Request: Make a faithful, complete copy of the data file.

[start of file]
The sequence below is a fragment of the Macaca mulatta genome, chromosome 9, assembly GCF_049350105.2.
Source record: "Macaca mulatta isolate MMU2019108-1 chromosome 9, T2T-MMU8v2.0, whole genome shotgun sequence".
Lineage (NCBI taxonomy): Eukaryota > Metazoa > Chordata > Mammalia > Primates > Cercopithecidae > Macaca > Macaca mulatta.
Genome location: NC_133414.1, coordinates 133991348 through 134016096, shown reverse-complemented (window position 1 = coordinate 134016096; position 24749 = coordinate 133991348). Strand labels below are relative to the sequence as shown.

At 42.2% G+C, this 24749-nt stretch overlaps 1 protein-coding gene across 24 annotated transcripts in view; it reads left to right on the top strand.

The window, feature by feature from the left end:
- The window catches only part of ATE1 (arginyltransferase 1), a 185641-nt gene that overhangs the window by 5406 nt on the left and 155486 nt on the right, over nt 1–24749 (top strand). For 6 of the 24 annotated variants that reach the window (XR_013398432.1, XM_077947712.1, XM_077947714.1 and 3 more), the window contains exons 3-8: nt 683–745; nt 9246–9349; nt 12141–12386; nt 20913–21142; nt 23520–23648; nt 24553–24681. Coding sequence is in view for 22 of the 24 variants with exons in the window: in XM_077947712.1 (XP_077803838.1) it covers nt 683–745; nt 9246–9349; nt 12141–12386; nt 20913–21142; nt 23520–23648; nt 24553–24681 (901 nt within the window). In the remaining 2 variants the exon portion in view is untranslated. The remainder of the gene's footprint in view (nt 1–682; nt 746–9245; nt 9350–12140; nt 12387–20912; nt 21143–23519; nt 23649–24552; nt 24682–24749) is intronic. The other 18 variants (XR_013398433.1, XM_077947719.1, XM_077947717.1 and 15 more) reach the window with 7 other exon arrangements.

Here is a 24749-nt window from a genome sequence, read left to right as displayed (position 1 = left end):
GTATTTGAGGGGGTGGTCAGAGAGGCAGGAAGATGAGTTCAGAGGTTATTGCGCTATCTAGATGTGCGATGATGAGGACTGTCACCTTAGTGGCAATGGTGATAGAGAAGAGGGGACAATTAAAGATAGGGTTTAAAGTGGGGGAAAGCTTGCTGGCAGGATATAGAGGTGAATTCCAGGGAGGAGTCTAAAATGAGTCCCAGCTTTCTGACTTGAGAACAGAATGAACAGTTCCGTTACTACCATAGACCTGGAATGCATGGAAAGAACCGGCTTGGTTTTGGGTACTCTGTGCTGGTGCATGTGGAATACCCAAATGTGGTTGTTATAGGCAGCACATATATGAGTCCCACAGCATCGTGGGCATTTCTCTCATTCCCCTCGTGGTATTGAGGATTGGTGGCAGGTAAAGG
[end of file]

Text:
The sequence below is a fragment of the Macaca mulatta genome, chromosome 9, assembly GCF_049350105.2.
Source record: "Macaca mulatta isolate MMU2019108-1 chromosome 9, T2T-MMU8v2.0, whole genome shotgun sequence".
Lineage (NCBI taxonomy): Eukaryota > Metazoa > Chordata > Mammalia > Primates > Cercopithecidae > Macaca > Macaca mulatta.
Genome location: NC_133414.1, coordinates 133991348 through 134016096, shown reverse-complemented (window position 1 = coordinate 134016096; position 24749 = coordinate 133991348). Strand labels below are relative to the sequence as shown.

At 42.2% G+C, this 24749-nt stretch overlaps 1 protein-coding gene across 24 annotated transcripts in view; it reads left to right on the top strand.

The window, feature by feature from the left end:
- The window catches only part of ATE1 (arginyltransferase 1), a 185641-nt gene that overhangs the window by 5406 nt on the left and 155486 nt on the right, over nt 1–24749 (top strand). For 6 of the 24 annotated variants that reach the window (XR_013398432.1, XM_077947712.1, XM_077947714.1 and 3 more), the window contains exons 3-8: nt 683–745; nt 9246–9349; nt 12141–12386; nt 20913–21142; nt 23520–23648; nt 24553–24681. Coding sequence is in view for 22 of the 24 variants with exons in the window: in XM_077947712.1 (XP_077803838.1) it covers nt 683–745; nt 9246–9349; nt 12141–12386; nt 20913–21142; nt 23520–23648; nt 24553–24681 (901 nt within the window). In the remaining 2 variants the exon portion in view is untranslated. The remainder of the gene's footprint in view (nt 1–682; nt 746–9245; nt 9350–12140; nt 12387–20912; nt 21143–23519; nt 23649–24552; nt 24682–24749) is intronic. The other 18 variants (XR_013398433.1, XM_077947719.1, XM_077947717.1 and 15 more) reach the window with 7 other exon arrangements.

Here is a 24749-nt window from a genome sequence, read left to right as displayed (position 1 = left end):
GTATTTGAGGGGGTGGTCAGAGAGGCAGGAAGATGAGTTCAGAGGTTATTGCGCTATCTAGATGTGCGATGATGAGGACTGTCACCTTAGTGGCAATGGTGATAGAGAAGAGGGGACAATTAAAGATAGGGTTTAAAGTGGGGGAAAGCTTGCTGGCAGGATATAGAGGTGAATTCCAGGGAGGAGTCTAAAATGAGTCCCAGCTTTCTGACTTGAGAACAGAATGAACAGTTCCGTTACTACCATAGACCTGGAATGCATGGAAAGAACCGGCTTGGTTTTGGGTACTCTGTGCTGGTGCATGTGGAATACCCAAATGTGGTTGTTATAGGCAGCACATATATGAGTCCCACAGCATCGTGGGCATTTCTCTCATTCCCCTCGTGGTATTGAGGATTGGTGGCAGGTAAAGG